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TECHNICAL PAPERS

Extension of Oxley’s Analysis of Machining to Use Different Material Models

[+] Author and Article Information
Amir H. Adibi-Sedeh, Vis Madhavan, Behnam Bahr

College of Engineering, Wichita State University, Wichita, KS 67260-0035

J. Manuf. Sci. Eng 125(4), 656-666 (Nov 11, 2003) (11 pages) doi:10.1115/1.1617287 History: Received March 01, 2002; Revised June 01, 2003; Online November 11, 2003
Copyright © 2003 by ASME
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References

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Figures

Grahic Jump Location
Model of chip formation used in Oxley’s analysis for orthogonal machining 12
Grahic Jump Location
Temperature variation along the thickness of the primary shear zone predicted by the modified model for Al 2024-T3. Cutting conditions: α=8°, t1=160 μm,V=1.31 m/s and b1=4.7 mm. β=0.38, εAB=0.63. Average temperature=110.7°C, temperature of the middle of the shear zone=117.7°C and η=0.54.
Grahic Jump Location
Variation of shear strength along the thickness of the primary shear zone predicted by the model for Al 2024-T3. Cutting conditions: α=8°, t1=160 μm,V=1.31 m/s and b1=4.7 mm. Note that the shear strength at the midplane of the shear zone, kAB, is different from the energy equivalent shear strength τs.
Grahic Jump Location
Effect of the new modifications to Oxley’s model on (a) Cutting force, (b) Thrust force, and (c) Chip thickness. Cutting conditions: α=5°, t1=0.5 mm,b1=4 mm and 0.2% carbon steel. It can be seen that even though we have eliminated the degree of freedom provided by the parameter η, the predictions are slightly improved for cutting force and chip thickness.
Grahic Jump Location
Comparison of predicted (a) Cutting force, (b) Thrust force, and (c) Chip thickness with experimental data for Al 2024-T3 29. Cutting conditions: α=0° and b1=4.7 mm, different cutting speeds and undeformed chip thicknesses.
Grahic Jump Location
Comparison of predicted (a) Cutting force, (b) Thrust force with experimental data for Al 2024-T3 29. Cutting conditions: V=1.31 m/s and b1=4.1 mm, different rake angles and undeformed chip thicknesses.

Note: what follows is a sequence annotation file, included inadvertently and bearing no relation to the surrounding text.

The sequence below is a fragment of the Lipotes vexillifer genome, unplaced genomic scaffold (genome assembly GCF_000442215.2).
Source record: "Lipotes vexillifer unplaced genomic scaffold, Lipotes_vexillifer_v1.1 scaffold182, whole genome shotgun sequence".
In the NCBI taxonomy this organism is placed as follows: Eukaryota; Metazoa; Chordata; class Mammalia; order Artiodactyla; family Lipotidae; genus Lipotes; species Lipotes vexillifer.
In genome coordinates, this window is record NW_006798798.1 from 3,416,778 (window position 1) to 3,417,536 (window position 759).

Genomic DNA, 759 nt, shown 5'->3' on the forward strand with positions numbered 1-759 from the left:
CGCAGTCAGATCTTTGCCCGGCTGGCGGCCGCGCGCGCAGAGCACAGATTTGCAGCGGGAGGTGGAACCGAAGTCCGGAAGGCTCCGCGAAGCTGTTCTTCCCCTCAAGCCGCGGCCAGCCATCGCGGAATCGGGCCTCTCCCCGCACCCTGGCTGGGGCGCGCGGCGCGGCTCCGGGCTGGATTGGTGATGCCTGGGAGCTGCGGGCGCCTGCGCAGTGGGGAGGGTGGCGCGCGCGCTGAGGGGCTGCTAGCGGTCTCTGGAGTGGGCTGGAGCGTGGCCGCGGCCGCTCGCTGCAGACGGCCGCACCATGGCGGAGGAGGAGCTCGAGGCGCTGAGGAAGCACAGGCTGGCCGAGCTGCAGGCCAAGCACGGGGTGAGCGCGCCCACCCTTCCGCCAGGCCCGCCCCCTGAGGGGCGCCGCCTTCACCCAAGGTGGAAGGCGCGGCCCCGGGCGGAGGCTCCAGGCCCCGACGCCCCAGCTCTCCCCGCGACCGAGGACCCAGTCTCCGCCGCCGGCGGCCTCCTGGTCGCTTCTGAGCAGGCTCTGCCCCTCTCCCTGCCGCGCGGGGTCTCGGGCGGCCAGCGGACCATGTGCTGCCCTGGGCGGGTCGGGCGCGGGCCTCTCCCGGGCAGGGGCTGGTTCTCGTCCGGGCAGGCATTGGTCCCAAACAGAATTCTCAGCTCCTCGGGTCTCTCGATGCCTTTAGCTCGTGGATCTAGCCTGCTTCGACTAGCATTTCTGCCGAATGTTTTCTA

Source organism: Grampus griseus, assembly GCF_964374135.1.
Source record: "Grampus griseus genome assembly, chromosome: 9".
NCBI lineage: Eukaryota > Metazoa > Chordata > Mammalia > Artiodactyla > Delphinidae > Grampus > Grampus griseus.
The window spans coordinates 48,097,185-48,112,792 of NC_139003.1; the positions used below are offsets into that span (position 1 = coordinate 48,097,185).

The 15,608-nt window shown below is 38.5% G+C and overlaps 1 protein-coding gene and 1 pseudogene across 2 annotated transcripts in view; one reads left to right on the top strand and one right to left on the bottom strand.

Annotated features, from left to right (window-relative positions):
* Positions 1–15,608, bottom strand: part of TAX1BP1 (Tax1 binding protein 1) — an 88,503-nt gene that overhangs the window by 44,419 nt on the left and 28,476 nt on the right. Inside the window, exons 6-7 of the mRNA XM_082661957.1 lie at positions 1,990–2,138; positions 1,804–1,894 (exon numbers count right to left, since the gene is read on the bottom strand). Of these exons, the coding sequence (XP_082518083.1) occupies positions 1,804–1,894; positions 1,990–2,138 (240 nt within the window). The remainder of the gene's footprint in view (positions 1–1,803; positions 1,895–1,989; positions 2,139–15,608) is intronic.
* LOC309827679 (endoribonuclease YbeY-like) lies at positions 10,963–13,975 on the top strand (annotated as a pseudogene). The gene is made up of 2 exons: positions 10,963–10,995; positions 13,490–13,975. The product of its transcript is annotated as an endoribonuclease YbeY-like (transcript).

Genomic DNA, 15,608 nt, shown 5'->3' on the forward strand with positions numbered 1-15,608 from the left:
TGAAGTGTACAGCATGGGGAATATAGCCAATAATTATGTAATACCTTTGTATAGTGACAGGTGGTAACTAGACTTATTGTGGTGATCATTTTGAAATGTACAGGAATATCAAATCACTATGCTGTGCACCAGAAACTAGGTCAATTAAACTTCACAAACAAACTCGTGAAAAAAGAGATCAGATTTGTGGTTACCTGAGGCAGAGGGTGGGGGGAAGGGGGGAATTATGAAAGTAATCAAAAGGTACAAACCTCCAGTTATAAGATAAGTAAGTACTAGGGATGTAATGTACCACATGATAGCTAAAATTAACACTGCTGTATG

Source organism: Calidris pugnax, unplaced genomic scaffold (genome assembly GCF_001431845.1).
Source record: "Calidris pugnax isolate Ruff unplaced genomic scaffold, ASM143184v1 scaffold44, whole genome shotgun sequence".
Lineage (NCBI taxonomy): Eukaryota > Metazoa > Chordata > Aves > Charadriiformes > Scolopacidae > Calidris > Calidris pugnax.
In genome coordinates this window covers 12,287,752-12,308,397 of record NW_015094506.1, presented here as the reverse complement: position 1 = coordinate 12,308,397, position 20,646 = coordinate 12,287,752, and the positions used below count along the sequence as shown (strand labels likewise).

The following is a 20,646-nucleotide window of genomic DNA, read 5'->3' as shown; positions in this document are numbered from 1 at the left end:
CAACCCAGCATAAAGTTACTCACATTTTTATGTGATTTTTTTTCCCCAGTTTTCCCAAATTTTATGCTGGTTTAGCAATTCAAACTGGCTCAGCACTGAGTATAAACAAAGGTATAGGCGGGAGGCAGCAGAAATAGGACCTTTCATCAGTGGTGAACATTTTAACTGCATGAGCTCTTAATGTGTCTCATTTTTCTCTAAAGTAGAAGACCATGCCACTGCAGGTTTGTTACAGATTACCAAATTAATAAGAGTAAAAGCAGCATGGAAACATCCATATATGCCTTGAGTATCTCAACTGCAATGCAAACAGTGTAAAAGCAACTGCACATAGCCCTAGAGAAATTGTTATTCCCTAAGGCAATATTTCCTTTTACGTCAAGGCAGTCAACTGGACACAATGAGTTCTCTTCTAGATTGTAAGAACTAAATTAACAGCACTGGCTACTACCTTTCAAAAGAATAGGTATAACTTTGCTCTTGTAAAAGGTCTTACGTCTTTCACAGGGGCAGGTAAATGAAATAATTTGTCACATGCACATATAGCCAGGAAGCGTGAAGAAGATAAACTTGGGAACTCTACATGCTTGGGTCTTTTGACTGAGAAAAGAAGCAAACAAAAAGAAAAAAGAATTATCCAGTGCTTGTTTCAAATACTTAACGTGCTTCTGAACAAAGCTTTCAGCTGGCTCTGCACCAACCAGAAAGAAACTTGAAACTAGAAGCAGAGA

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(a) Comparison of the size effect predicted by the model with the experimental data for Al 2024-T3 29, and (b) The decrease in specific cutting energy with increase in undeformed chip thickness can be attributed to the increase in shear angle, caused by the increase in temperature at the tool-chip interface and the consequent decrease in kchip. Cutting conditions: α=8°, V=2.62 m/s and b1=4.1 mm.
Grahic Jump Location
Comparison of predicted (a) Cutting force, (b) Thrust force, and (c) Chip thickness with experimental data for Al 6061-T6 29. Cutting conditions: α=8°, b1=3.3 mm, different cutting speeds and undeformed chip thicknesses.
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Comparison of predicted (a) Cutting force, (b) Thrust force, and (c) Chip thickness with experimental data for Al 6082-T6 25. Cutting conditions: α=8°, different cutting speeds and undeformed chip thicknesses.
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Comparison of the temperature of the shear plane with experimental data 25 for Al 6082-T6 for different undeformed chip thicknesses. Cutting conditions: α=6°, V=6 m/s and different undeformed chip thicknesses. Note that the measured temperature seems to be close to the temperature at the end of the primary shear zone.
Grahic Jump Location
Comparison of predicted (a) Specific cutting force, and (b) Shear plane angle using different material models with Oxley’s original model 12 and experimental data 12 for 0.45% carbon steel. Cutting conditions: α=−5°, V=7 m/s and different undeformed chip thicknesses. Oxley’s original model performs better compared to modified model with different material models. Among different material models used the Johnson-Cook material model shows the most sensitivity with respect to changes in undeformed chip thickness.
Grahic Jump Location
Comparison predicted (a) Cutting force, and (b) Temperature of the tool-chip interface using different material models with Oxley’s original model 31 and experimental data 30 for 0.45% carbon steel. Cutting conditions: α=5°, t1=0.2 mm,b1=3 mm and different cutting speeds. Oxley’s original model underpredicts both cutting force and temperature along the tool-chip interface. The Johnson-Cook and Maekawa material models perform better in prediction of the cutting force and temperature respectively.
Grahic Jump Location
Comparison of predicted (a) Cutting force, and (b) Thrust force with experimental data 33 for copper. Cutting conditions: α=8°, b1=1.17 mm, different cutting speeds and undeformed chip thicknesses.

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